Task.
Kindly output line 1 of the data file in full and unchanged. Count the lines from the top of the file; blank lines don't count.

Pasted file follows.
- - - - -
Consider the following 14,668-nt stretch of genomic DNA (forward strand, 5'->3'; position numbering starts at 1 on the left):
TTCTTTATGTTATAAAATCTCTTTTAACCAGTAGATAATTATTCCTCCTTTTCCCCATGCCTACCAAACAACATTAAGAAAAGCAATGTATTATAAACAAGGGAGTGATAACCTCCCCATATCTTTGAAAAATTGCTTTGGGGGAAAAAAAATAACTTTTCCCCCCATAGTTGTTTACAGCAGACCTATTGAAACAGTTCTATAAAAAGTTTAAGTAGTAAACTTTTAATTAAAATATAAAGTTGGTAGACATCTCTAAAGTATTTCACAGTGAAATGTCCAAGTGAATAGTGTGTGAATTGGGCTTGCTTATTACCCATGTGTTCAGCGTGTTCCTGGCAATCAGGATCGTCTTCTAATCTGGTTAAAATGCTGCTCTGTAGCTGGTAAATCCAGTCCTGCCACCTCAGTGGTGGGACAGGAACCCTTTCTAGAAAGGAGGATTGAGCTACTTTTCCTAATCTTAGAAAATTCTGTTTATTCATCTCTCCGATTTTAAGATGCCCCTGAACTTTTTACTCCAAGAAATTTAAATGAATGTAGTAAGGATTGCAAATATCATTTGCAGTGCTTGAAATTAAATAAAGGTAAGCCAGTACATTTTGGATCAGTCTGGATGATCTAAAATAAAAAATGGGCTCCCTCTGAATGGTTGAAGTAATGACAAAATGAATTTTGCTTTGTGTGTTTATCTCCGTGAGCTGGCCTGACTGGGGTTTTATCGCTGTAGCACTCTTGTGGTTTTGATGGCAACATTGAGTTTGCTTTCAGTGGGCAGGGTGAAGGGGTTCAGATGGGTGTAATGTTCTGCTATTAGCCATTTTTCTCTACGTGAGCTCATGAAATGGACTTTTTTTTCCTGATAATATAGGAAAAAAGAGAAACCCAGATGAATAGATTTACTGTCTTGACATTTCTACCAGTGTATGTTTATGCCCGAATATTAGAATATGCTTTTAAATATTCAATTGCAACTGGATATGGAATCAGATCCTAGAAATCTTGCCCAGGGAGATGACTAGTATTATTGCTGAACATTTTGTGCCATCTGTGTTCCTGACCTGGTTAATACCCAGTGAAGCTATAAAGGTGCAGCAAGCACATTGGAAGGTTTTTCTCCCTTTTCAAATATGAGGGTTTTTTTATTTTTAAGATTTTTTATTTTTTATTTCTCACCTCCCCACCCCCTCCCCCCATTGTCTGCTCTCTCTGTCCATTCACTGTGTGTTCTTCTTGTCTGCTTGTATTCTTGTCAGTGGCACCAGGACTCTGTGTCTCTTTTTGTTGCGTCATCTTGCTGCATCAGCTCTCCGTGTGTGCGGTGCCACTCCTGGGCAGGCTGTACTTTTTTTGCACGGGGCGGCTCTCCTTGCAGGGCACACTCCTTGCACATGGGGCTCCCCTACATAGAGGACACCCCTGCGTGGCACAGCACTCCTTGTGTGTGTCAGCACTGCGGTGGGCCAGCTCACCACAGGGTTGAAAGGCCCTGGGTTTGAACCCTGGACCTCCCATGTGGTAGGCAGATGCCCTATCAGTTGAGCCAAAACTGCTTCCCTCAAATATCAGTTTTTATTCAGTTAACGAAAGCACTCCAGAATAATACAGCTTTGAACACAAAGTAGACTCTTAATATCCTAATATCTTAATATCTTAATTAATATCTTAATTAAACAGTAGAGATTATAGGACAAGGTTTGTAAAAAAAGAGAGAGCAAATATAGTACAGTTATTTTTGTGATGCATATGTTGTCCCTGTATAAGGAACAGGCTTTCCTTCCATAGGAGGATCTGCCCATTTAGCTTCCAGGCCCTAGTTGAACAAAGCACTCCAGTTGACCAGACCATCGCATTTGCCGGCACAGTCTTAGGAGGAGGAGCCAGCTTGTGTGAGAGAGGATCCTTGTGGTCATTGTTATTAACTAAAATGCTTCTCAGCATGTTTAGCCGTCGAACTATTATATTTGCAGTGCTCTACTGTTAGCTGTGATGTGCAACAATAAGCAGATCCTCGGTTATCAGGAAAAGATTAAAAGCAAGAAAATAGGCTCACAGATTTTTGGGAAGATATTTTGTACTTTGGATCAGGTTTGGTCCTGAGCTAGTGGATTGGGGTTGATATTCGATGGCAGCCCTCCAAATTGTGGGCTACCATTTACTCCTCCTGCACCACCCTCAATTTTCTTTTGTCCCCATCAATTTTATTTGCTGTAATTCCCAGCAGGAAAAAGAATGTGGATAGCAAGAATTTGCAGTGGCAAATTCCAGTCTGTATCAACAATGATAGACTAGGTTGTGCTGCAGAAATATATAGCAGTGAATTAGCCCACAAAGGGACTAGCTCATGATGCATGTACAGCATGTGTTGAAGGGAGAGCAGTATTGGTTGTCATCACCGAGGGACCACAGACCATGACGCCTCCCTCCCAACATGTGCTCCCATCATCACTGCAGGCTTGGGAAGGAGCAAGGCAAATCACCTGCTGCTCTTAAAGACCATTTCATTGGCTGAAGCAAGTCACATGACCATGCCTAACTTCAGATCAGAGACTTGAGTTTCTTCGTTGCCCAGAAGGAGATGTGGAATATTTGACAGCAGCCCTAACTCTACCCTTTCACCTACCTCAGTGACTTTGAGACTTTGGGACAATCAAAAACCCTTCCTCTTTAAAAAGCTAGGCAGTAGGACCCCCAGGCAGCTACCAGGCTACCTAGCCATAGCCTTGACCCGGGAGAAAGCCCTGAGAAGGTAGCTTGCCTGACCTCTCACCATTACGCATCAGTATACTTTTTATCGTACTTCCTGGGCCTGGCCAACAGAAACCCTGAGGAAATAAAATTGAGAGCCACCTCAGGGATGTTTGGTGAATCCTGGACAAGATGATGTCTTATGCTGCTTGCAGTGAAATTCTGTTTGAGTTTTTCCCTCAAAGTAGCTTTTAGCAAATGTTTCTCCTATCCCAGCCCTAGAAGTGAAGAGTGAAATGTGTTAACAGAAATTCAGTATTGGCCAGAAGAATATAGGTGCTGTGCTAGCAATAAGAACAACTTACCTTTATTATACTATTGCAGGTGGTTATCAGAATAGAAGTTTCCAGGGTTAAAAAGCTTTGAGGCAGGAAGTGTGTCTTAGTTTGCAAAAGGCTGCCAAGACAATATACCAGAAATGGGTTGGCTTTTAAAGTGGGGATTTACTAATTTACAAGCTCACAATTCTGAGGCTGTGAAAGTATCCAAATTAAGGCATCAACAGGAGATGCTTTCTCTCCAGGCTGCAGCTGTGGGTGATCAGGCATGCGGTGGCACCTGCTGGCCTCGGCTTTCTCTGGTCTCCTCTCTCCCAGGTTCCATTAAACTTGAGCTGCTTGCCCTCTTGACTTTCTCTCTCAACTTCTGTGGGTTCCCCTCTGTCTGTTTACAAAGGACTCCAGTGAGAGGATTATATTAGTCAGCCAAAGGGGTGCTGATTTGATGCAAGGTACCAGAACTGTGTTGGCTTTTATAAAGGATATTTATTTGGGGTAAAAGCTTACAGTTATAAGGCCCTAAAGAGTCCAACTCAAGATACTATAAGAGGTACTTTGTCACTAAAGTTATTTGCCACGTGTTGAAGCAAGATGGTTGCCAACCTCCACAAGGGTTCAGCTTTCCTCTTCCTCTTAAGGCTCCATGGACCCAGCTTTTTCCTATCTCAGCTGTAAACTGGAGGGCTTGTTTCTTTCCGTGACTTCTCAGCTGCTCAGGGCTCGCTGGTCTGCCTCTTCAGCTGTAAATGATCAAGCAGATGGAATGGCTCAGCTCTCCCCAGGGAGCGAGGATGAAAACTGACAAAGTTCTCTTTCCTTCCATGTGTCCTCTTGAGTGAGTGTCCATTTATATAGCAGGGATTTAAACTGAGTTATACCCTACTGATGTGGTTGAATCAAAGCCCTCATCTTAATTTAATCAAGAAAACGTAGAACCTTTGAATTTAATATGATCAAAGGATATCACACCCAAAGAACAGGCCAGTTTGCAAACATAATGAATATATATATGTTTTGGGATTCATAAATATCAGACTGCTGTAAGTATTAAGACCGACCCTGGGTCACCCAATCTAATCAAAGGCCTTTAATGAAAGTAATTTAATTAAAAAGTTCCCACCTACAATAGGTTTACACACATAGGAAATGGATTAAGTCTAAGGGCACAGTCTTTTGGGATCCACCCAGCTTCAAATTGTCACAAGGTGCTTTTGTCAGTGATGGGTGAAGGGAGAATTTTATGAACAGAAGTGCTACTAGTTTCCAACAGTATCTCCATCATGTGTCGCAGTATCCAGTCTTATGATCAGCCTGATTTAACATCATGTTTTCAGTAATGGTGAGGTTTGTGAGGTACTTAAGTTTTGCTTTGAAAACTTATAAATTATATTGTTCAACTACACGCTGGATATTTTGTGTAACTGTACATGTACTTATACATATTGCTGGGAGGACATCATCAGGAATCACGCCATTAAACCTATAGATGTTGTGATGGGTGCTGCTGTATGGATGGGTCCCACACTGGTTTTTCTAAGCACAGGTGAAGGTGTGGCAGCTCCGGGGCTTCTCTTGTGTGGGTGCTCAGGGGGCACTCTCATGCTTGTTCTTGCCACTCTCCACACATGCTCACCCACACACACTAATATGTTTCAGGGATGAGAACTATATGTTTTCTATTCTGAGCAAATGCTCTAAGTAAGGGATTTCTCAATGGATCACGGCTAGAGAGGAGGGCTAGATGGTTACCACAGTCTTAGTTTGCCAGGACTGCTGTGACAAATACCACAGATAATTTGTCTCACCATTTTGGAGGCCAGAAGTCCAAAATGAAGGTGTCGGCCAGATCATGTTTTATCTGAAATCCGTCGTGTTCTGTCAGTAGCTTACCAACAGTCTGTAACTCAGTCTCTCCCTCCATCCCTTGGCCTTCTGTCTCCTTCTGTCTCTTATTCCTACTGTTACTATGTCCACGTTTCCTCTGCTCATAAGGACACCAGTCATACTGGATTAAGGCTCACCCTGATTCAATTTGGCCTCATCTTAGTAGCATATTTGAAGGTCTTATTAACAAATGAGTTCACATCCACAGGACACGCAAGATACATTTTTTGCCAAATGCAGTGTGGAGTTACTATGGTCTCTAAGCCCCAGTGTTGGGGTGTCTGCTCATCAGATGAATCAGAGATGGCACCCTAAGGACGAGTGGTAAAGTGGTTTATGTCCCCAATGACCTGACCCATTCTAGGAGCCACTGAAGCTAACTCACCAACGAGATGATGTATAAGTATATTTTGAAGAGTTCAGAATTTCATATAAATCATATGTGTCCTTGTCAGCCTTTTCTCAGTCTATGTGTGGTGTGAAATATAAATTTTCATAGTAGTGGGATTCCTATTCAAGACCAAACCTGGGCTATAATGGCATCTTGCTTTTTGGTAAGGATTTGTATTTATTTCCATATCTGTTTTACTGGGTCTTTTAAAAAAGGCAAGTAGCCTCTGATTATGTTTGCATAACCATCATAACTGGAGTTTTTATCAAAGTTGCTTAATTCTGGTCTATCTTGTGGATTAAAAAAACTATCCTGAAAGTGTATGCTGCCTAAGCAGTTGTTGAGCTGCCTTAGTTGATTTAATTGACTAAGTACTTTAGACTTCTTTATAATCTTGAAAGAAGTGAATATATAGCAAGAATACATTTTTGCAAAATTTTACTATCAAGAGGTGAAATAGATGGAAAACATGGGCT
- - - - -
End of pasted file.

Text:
Consider the following 14,668-nt stretch of genomic DNA (forward strand, 5'->3'; position numbering starts at 1 on the left):